The Privacy Legislation Amendment (Enhancing Online Privacy and Other Measures) Bill 2021, expected to be introduced to Parliament and passed by the end of 2022, increases both online privacy protection for individuals and consumers and the penalties for breaches.
With ongoing COVID restrictions, there has been an exponential growth in the amount of work, education, shopping and social interaction occurring online – with a corresponding increase in the amount of personal information becoming available to be collected, stored, disclosed and traded online – which has resulted in increased privacy risks for individuals.
The Australian Federal Government has released[i] an Exposure Draft of its proposed Privacy Legislation Amendment (Enhancing Online Privacy and Other Measures) Bill 2021 (‘the Bill’) together with a Discussion Paper. The Bill is intended to address the on-line privacy risks and “protect Australians online and ensure that Australia’s privacy laws remain fit for purpose in the digital age”[ii] by strengthening individuals’ protections of personal information in the online space “without unduly impeding innovation within the digital economy”[iii].
The Bill is being developed in parallel with the broader review of the Privacy Act 1988 (Cth.) which commenced in December 2019. It is anticipated that the Bill will be presented to Parliament and become law within the next 12 months.
Some of the key measures to be introduced by the Bill are:-
a) Informed consent – Increasing obligations on social media and other online platforms to provide notice to individuals about collection of personal information and to seek consent to the collection, use and disclosure of personal information, by strengthening how certain Australian Privacy Principles (APPs) will apply[iv];
b) New Online Privacy code of conduct (‘OP code’) – Introduction of a new and binding Online Privacy code of practice for social media and other online, digital platforms and online data brokerage services (referred to as ‘OP organisations’[v]) which will be co-developed by the Australian Information Commissioner and industry.
The Bill sets out some of the additional protections which must be introduced and included in the OP code. These additional protections include:-
- specific protections for children and other vulnerable groups of people not capable of making their own privacy decisions including a new requirement that social media platforms be required to take all reasonable steps to verify their users’ age, give primary consideration to the best interests of the child when handling children’s personal information; and obtain parental/guardian or representative consent for children under the age of sixteen [vi];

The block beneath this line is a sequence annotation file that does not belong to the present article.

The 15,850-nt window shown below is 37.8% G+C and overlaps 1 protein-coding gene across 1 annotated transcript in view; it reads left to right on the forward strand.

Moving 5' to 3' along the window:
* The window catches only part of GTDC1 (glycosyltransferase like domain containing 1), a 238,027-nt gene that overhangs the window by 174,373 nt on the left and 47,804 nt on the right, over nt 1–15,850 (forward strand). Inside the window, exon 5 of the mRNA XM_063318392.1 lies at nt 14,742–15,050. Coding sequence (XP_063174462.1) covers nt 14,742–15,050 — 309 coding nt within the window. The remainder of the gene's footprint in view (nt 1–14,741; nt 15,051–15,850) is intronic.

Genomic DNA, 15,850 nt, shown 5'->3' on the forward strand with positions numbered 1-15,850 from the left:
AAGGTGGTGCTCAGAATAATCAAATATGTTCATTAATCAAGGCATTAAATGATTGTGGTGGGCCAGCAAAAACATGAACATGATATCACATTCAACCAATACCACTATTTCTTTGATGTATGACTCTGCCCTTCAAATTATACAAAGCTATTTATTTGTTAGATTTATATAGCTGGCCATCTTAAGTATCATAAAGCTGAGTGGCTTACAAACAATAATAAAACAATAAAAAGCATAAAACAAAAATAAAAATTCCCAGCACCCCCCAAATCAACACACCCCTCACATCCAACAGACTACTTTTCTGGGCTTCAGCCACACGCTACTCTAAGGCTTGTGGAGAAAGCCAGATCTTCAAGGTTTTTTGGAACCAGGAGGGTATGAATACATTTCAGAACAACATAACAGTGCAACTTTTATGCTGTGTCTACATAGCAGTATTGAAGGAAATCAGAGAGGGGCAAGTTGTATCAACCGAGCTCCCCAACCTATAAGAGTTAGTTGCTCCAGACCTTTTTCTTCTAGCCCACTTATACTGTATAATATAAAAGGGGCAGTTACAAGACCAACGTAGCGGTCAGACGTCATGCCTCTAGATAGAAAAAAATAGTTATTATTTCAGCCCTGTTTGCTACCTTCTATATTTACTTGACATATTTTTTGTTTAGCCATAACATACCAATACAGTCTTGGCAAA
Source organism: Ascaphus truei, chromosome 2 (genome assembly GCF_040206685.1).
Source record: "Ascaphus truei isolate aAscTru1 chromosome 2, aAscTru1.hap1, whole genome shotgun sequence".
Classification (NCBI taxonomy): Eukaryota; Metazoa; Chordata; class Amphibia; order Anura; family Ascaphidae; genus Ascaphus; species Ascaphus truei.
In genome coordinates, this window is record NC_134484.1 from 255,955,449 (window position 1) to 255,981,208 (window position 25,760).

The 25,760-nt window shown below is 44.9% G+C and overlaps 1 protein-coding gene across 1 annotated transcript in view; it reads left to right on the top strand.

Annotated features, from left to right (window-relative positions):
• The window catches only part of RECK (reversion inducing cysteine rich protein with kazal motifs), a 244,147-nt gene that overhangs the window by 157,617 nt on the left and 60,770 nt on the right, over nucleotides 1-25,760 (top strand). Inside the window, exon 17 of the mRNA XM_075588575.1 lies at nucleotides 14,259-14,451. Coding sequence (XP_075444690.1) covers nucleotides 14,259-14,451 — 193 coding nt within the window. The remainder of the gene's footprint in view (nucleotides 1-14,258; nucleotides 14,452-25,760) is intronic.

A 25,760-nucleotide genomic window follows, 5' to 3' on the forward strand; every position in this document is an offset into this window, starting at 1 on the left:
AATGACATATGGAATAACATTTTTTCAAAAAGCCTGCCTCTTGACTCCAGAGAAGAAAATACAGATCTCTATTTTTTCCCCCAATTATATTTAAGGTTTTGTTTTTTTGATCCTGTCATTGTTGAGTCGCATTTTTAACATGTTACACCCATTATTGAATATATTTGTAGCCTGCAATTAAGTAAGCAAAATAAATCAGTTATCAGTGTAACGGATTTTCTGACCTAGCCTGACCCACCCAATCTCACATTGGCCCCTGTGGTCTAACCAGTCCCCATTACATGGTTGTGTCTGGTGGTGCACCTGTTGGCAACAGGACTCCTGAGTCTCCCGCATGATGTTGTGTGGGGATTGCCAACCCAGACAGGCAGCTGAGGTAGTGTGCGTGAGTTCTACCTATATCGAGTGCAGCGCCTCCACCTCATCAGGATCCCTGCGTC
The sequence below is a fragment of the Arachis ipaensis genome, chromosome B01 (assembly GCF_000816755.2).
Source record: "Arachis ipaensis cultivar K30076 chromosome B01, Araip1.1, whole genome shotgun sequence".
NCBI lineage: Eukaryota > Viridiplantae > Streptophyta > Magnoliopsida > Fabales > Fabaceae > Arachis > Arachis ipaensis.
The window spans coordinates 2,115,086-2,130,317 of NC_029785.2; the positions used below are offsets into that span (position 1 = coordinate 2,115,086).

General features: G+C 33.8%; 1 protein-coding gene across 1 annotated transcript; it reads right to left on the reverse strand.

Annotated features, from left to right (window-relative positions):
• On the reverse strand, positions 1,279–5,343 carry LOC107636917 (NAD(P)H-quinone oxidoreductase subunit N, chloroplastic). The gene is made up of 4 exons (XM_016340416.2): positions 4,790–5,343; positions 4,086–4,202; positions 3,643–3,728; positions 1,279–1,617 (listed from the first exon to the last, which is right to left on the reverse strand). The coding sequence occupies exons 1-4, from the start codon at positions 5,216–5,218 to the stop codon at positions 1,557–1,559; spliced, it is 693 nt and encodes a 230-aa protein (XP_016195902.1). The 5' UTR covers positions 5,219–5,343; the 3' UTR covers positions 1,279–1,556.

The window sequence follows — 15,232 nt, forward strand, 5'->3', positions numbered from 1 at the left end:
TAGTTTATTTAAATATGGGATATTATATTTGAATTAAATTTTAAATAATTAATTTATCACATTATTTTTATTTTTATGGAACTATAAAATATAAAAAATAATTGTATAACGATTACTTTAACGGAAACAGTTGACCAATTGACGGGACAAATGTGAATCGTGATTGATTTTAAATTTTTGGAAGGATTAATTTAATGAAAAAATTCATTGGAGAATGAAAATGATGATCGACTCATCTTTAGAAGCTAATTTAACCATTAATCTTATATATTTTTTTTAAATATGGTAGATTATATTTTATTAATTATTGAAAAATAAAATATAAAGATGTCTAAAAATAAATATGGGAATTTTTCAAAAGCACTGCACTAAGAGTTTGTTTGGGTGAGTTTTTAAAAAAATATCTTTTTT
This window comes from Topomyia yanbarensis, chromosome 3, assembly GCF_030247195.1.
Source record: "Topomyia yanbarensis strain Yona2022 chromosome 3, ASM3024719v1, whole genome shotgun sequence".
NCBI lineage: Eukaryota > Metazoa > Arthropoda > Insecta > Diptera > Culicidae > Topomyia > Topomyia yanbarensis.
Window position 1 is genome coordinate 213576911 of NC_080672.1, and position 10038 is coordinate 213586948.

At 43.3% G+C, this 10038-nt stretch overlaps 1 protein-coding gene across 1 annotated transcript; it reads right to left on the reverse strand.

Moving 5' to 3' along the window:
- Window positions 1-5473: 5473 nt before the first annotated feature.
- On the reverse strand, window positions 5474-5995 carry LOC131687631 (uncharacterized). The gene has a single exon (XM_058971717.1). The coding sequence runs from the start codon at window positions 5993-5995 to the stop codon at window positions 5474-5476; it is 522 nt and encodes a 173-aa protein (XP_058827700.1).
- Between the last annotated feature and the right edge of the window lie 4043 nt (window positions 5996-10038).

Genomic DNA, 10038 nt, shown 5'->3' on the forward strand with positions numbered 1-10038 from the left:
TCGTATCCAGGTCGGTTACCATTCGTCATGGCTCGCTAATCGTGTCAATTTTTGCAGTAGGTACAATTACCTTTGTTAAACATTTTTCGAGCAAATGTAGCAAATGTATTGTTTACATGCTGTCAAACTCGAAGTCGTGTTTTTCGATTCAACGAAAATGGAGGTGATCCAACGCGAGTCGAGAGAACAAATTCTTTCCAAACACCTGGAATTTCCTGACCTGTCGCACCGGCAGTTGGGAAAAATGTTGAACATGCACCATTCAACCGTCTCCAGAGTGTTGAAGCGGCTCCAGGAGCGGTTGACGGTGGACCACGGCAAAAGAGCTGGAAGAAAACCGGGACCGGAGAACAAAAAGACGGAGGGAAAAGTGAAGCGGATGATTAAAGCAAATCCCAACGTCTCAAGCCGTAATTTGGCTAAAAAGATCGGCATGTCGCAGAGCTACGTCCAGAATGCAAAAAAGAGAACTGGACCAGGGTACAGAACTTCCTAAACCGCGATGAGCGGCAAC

- a new requirement that OP organisations take reasonable steps to cease using or disclosing an individual’s personal information upon that individual’s request.
c) Increased Penalties for Privacy Breaches – Penalties under the Privacy Act 1988 (Cth) will be increased so as to more closely align the amount of privacy breach penalties with penalties for breach of the Australian Consumer Law[vii] including:-
- By increasing the financial civil penalty for a serious and/or repeated interference with privacy to a maximum of $532,800 for a natural person (based on the current penalty unit values) and a maximum of $10,000,000 for a body corporate.
- By creating a new infringement notice provision for failing to provide information or answer a question or provide a document or record when required to do so as part of an investigation, for which the maximum financial civil penalties will be $13,320 for individuals (based on the current penalty value) and a maximum of $66,000 for a body corporate
- By creating a new criminal penalty for multiple instances of non-compliance, with the maximum financial penalty being increased to a maximum of $66,600 for a body corporate (based on the current penalty unit value).
d) Extraterritorial application of Privacy Act 1988 (Cth) clarified – by removing the condition that an organisation has to collect or hold personal information from sources inside of Australia[viii] with the result being that “foreign organisations who carry on a business in Australia must meet the obligations under the Privacy Act, even if they do not collect or hold Australians’ information directly from a source in Australia”[ix].
Authored by Rochina Iannella, Lawyer, Stephens Lawyers & Consultants
© Stephens Lawyers & Consultants. 3 February 2022
This update is not intended to be a substitute for obtaining legal advice.
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[i] The Exposure Draft of the ‘Privacy Legislation Amendment (Enhancing Online Privacy and Other Measures) Bill’ 2021.was released by the Australian Government on 25 October 2021
[iii] Explanatory paper ‘Privacy Legislation Amendment (Enhancing Online Privacy and Other Measures) Bill 2021’ (October 2021) at pg 4
[iv] Explanatory paper ‘Privacy Legislation Amendment (Enhancing Online Privacy and Other Measures) Bill 2021’ (October 2021) at pg 9 – i.e. APP 1.4(c) about privacy policies; APP 5 about providing notice to individuals about collection of personal information; and APP 3 and 6 about seeking consent for collection, use and disclosure of personal information
[v] For definition of ‘OP organisation’ see Sec 6W of Exposure Draft of the ‘Privacy Legislation Amendment (Enhancing Online Privacy and Other Measures) Bill 2021’
[vi] Explanatory paper ‘Privacy Legislation Amendment (Enhancing Online Privacy and Other Measures) Bill 2021’ (October 2021) at pp 10, 11
[vii] ‘Higher penalties to help protect Australians’ privacy’, Media Release of the Office of the Australian Information Commissioner, 25 October 2021
[viii] Explanatory paper ‘Privacy Legislation Amendment (Enhancing Online Privacy and Other Measures) Bill 2021’ (October 2021) at pp 22-23
[ix] Ibid.at pg 23